Watch your language: The beauty and challenge of writing in another language

Published 6:17 pm Friday, May 24, 2024

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Grading short essays and compositions in Spanish can be both rewarding and frustrating. Native speakers of English learning to compose and communicate their thoughts and ideas in Spanish can find moments of brilliance and moments of defeat. Because every language represents a different way to divide up reality, the corresponding grammar and lexicon can encode meaning in vastly different ways. So, learning another language is difficult. 

There are times too when those communicating in their second language are not always aware of what they are communicating. The language produced in these circumstances can often be challenging (and oddly fascinating) to translate. For example, one particular structure we work hard to teach our students is a past tense narration. In Spanish, this can be tricky because it involves negotiating two past tenses that communicate verbal aspect, the preterite and the imperfect. It is so complicated that the national exam for evaluating oral proficiency considers this a marker of advanced ability. 

A few years ago a student writing about his childhood wrote that his father did not like “el juego de caballos”. It took me a minute or two to realize the student was trying to describe the concept “horseplay”. There is no specific word for this in Spanish, so the student used the skills he had on hand and chose a literal translation. Another paper valiantly described the presidency of Jorge Arbusto. I’ll just state here that “arbusto” is Spanish for “bush”. I’m sure you can figure out the rest. Some communications, however, defy a logical translation.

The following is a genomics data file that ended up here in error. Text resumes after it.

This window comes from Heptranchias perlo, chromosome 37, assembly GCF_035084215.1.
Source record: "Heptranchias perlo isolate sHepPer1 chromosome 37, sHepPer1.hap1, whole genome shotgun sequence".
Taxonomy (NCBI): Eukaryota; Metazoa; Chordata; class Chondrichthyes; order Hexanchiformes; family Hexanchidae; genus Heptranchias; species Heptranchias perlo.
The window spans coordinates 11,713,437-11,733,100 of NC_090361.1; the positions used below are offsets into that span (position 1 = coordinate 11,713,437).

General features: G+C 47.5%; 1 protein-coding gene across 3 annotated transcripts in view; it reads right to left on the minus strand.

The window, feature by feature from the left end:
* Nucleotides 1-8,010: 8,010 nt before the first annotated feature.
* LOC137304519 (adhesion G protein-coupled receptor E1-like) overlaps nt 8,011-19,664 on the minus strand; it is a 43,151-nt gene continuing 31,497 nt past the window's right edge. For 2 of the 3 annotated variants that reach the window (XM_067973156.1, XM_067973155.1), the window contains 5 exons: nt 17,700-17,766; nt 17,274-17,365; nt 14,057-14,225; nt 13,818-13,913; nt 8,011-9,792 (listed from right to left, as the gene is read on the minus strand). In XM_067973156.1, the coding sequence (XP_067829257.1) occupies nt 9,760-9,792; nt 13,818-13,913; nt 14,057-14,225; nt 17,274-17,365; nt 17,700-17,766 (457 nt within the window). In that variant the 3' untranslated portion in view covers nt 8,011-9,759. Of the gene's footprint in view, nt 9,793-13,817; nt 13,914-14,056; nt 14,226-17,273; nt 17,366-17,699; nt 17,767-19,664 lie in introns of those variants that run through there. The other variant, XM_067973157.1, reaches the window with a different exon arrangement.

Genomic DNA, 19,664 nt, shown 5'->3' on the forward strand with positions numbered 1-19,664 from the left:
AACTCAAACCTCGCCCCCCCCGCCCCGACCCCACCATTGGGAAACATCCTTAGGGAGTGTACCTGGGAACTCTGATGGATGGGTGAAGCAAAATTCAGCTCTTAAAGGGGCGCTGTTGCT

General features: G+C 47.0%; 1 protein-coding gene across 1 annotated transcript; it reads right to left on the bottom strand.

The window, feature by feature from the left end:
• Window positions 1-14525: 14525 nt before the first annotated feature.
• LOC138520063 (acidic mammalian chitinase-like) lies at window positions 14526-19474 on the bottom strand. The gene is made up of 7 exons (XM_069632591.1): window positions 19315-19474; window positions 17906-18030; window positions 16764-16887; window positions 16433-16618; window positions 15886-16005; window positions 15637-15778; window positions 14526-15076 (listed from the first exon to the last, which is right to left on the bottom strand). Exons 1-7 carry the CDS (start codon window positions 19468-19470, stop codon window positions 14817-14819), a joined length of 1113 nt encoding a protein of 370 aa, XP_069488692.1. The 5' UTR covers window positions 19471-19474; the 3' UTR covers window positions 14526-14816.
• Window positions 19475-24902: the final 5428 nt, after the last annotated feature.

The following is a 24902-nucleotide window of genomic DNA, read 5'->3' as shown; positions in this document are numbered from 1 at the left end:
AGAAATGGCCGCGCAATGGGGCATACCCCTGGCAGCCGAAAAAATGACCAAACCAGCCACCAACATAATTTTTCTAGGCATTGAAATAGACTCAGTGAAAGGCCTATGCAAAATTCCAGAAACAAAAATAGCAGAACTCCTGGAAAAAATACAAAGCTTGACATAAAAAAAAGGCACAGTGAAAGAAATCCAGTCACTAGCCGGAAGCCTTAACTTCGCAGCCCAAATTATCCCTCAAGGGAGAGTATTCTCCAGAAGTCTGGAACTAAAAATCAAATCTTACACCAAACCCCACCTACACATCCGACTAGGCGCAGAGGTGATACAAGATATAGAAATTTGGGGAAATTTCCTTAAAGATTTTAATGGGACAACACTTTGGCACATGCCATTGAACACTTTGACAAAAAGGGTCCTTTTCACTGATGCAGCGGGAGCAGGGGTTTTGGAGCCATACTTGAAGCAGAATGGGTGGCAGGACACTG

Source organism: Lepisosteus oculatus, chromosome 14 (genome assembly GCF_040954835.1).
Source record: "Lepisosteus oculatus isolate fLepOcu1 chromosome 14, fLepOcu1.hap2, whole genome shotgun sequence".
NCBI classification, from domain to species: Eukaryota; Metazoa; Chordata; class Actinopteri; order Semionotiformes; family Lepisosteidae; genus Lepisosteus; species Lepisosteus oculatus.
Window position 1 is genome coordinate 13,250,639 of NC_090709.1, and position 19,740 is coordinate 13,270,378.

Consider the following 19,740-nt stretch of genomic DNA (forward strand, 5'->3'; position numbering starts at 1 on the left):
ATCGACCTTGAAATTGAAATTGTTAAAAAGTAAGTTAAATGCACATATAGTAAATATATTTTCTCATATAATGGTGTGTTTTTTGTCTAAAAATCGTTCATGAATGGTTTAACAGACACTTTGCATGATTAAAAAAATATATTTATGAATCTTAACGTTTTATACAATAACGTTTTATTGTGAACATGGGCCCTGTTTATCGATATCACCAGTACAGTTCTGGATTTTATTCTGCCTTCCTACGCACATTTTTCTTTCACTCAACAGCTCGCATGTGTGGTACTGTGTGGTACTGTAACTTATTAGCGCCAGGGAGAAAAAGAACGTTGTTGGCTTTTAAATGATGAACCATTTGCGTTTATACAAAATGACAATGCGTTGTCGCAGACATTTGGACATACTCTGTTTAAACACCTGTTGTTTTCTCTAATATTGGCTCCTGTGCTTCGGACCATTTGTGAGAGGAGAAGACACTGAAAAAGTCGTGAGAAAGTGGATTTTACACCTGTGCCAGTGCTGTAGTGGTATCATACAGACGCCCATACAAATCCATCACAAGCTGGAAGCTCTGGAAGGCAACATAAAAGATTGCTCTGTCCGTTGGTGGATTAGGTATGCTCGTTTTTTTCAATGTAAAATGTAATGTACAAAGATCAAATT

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For instance, I still find the following short narration in the past (NIP) fascinating, mostly because of the questions that it raises. Unfortunately, I never had the opportunity to ask the student what he was trying to communicate. The quiz prompt asked students if they had ever been involved in a car accident and if so, to briefly relate what happened and how they felt about it. Ideally, to answer this question, students were to use the preterite for completed actions and the imperfect to talk about the weather, their feelings, and actions in progress. 

This student’s NIP went something like this, “Sí, tuve un accidente cerca de Kroger. Hablé con la policia y compré la pollo (sic). Me sentía peligroso.” If you are familiar with Spanish, you’ll see that the student successfully used the preterite for completed action and the imperfect to express his emotion at the time. However, the meaning is enigmatic. It translates to “Yes, I had an accident near Kroger. I spoke with the police and I bought the chicken. I felt dangerous.” Hmmmm. Would love to find this student and ask what he meant to say!

Another short essay that communicated something unintentional had to do with the confusion between the word for peace “la paz” and the word for fish “el pez”. The students had been asked to write about both problems facing the world today and what they would do to help address the problem. This answer was noble in intention and full of heartfelt sincerity. “Lucharía por la pez. Creo que en el futuro el mundo será mejor porque los países tienen la pez.” This translates to “I would fight for the fish. I believe that in the future the world will be better because countries will have the fish.” Even without intending to, this student communicated a good message. May everyone in the world have enough food to eat. 

Julia Palmer is an associate professor of modern languages at Hampden-Sydney College. Her email address is